"I grew up with the original 'Star Wars' movies and even as a young girl had all the toys. And then the 'Star Trek Original Series,' that was part of my upbringing too. Space and the idea of exploration and discovery, I think we're all intrigued by that," Morgan said. "As a young person growing up and seeing those adventurous tales of space and people exploring new worlds, it's an exciting realm to be in. It's like the undiscovered world."
Science fiction certainly seems to be back in fashion, as Netflix is set to drop Season 3 of "Lost in Space" on Dec. 24, Amazon will release Season 4 of "The Expanse" on Dec. 13, Disney+ is releasing Season 1 of "The Mandalorian" on Nov. 12 and Apple TV+ premiered the new series "For All Mankind" on Nov. 1 (plus, there's a ton of new "Star Trek" coming next year).
Morgan has been interested in some of the new sci-fi content, too, and how it approached challenges that "Lucy in the Sky" faced, she said. "There was one on Hulu called 'The First' that Sean Penn was in recently. I was fascinated because of the NBL sequence in 'Lucy' — the Neutral Buoyancy Lab is NASA's underwater training facility [used] to prepare astronauts for space — and [I] know that they covered that in that show and I hadn't really seen that too much.
"Because we had included it, I was interested to see what they had done, and it was done quite well because it's difficult to do underwater filming, especially in a TV production."
"Lucy in the Sky" creators faced another strange challenge when they wanted to use the NASA emblem, which couldn't be exactly correct as this is a fictional story. You'll notice the NASA "meatball" patch on everyone's flight suit is just different enough so that it's not identical to the official one.
"NASA were very tricky with us using their logo. So we had to redesign everything in a subtle way, so, it was slightly different," Morgan said.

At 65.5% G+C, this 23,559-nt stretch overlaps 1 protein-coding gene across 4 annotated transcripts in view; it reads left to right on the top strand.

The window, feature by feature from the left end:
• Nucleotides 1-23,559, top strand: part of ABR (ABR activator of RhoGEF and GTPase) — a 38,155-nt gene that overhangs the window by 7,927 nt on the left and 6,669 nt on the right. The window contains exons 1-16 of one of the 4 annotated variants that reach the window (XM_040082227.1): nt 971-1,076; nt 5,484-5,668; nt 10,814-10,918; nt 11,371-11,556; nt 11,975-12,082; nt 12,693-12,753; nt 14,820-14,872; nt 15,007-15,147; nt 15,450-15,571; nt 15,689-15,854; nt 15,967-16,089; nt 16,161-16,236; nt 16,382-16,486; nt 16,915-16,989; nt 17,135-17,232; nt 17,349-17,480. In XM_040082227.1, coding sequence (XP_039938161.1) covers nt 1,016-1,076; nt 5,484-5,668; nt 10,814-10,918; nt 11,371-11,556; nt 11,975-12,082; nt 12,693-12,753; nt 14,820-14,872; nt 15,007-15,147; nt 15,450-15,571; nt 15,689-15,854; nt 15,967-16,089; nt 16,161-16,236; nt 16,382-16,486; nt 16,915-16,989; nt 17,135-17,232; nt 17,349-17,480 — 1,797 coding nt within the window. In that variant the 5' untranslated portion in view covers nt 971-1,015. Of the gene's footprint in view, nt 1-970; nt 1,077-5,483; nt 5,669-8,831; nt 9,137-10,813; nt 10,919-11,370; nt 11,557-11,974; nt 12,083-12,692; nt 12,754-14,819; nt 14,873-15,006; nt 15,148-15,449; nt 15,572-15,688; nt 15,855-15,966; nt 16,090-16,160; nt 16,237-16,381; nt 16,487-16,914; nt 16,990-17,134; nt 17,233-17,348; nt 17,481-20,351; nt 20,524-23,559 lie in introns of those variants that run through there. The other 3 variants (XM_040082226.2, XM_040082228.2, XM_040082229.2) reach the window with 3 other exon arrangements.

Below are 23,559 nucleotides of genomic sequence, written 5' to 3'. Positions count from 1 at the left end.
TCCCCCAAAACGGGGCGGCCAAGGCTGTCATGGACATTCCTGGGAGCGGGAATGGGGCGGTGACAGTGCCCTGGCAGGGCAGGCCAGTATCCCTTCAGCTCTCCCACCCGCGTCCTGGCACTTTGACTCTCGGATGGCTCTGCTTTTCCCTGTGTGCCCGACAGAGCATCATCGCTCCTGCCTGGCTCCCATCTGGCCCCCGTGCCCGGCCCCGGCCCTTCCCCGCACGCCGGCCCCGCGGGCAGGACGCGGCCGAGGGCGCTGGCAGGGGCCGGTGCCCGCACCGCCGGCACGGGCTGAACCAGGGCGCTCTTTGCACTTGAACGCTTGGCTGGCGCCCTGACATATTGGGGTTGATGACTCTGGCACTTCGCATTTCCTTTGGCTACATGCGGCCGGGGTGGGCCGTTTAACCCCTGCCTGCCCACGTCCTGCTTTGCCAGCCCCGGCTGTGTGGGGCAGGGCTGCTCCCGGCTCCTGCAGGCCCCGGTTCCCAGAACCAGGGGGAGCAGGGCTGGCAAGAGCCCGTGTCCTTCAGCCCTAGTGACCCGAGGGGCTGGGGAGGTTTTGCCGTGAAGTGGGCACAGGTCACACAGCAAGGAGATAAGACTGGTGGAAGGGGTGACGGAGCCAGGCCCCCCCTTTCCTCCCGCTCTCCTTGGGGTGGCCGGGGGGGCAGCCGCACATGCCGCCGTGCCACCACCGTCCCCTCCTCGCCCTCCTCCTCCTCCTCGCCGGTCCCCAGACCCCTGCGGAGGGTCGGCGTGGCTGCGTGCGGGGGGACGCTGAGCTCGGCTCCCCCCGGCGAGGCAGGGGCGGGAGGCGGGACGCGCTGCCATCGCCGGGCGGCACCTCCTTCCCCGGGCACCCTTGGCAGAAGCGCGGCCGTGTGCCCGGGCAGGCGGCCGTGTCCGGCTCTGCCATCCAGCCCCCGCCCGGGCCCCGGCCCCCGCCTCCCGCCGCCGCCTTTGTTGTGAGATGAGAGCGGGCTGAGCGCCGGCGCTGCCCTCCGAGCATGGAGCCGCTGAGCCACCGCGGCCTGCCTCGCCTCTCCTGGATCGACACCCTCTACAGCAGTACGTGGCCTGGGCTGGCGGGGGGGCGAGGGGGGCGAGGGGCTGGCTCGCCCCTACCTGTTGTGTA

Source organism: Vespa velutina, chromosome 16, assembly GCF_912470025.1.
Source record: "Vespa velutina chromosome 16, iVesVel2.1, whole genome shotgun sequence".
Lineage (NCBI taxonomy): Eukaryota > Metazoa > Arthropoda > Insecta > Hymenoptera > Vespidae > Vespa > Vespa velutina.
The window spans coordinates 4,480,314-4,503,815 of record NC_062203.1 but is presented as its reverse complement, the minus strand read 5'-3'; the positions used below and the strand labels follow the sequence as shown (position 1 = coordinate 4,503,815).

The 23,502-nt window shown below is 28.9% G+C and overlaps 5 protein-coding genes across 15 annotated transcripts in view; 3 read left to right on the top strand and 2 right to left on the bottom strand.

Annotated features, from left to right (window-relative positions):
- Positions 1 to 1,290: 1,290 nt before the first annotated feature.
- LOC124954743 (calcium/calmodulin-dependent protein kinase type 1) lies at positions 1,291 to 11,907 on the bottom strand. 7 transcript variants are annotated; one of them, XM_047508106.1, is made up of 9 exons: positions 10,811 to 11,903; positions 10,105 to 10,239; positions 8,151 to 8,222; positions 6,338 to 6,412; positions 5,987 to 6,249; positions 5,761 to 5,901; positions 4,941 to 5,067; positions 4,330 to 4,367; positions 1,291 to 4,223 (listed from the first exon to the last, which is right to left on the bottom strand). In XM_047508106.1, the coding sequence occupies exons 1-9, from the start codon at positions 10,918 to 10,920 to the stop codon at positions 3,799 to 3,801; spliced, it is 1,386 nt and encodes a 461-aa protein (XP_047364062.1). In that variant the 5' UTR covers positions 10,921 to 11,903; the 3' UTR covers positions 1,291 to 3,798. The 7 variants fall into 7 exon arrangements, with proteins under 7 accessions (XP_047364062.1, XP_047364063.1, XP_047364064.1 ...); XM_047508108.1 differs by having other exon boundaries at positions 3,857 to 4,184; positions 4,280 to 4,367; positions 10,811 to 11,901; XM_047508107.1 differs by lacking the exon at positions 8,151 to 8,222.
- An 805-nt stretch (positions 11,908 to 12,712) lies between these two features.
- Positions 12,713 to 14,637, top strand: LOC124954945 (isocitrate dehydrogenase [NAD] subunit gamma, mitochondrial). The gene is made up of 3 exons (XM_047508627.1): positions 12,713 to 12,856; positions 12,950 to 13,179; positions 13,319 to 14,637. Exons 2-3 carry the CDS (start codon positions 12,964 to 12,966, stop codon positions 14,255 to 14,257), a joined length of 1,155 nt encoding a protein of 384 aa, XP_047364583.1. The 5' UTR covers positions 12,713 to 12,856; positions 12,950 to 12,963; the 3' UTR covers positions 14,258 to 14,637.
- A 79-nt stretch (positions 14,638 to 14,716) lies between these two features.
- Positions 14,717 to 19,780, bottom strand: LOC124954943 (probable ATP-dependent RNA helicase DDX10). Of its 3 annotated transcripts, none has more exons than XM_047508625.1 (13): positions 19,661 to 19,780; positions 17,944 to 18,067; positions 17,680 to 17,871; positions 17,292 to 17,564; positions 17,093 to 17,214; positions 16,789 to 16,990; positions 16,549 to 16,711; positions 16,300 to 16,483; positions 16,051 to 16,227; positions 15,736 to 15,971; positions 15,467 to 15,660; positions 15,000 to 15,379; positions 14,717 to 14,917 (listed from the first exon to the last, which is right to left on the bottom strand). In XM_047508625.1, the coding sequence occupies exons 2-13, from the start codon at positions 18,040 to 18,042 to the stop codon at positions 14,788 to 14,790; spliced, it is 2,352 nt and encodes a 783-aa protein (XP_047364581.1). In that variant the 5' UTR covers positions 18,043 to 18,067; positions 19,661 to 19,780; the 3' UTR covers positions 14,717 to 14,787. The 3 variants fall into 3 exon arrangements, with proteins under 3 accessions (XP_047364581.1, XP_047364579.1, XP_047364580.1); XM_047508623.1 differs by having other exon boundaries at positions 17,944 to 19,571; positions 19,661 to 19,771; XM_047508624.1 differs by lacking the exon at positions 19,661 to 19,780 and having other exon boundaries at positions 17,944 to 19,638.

To get the underwater scenes right was trickier than just redesigning a logo, however. "You're actually allowed now, I believe, to go to Texas and shoot in the real Neutral Buoyancy Lab. I think it's $40,000 a day or something to go to the actual location and film there. But we couldn't afford that," Morgan said with a laugh.
"So, we actually shot part of that sequence in a swimming pool up in Santa Clarita in [California, near] Los Angeles, a college pool, [at the] College of the Canyons," she said. "We rigged the pool with a massive amount of blue screen in certain areas. And we took Natalie into the water with an underwater housing on the camera with underwater crane and equipment.
"Then, the rest of it was done on a sound stage in Burbank, and we shot her on wires. The camera was on a crane with Natalie and the divers on wires. We used an approach called 'dry for wet,' where basically you shoot Natalie and the other cast of elements and then you composite them into a CG [computer-generated] world, which was the Neutral Buoyancy Lab and the ISS replica."
"It's really hard whenever anybody uses 'dry for wet' – which, for example, was used in the movie 'The Shape of Water' — because you use fans and you blow people's hair around and their costumes around. And you float on wires and you backlight smoke and all this to get shots of light [that look like they're underwater]. But obviously, in the NBL at NASA, the water is crystal-clear and everyone's in space boots and diving suits. So, there's really no hair to move around. So, it was quite a challenge," Morgan said.